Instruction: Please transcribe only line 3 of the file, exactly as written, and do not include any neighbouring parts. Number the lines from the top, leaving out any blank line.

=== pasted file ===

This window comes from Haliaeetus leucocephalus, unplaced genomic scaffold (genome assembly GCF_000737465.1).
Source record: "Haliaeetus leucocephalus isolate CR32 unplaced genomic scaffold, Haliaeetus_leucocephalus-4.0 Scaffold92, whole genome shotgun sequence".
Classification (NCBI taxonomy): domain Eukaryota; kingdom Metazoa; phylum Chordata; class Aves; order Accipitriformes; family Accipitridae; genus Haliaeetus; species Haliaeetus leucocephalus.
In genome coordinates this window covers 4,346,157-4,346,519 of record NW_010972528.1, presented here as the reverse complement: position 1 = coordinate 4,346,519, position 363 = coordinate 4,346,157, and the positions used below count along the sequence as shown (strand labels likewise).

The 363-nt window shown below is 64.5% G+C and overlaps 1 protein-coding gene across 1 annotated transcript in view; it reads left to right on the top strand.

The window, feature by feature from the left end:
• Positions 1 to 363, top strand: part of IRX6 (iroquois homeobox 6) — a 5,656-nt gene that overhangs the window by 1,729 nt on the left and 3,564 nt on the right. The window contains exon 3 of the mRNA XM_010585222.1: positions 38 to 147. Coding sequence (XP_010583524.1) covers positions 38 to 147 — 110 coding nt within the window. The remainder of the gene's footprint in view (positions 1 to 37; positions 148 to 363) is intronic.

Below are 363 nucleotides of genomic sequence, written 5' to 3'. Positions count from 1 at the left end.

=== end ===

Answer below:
Classification (NCBI taxonomy): domain Eukaryota; kingdom Metazoa; phylum Chordata; class Aves; order Accipitriformes; family Accipitridae; genus Haliaeetus; species Haliaeetus leucocephalus.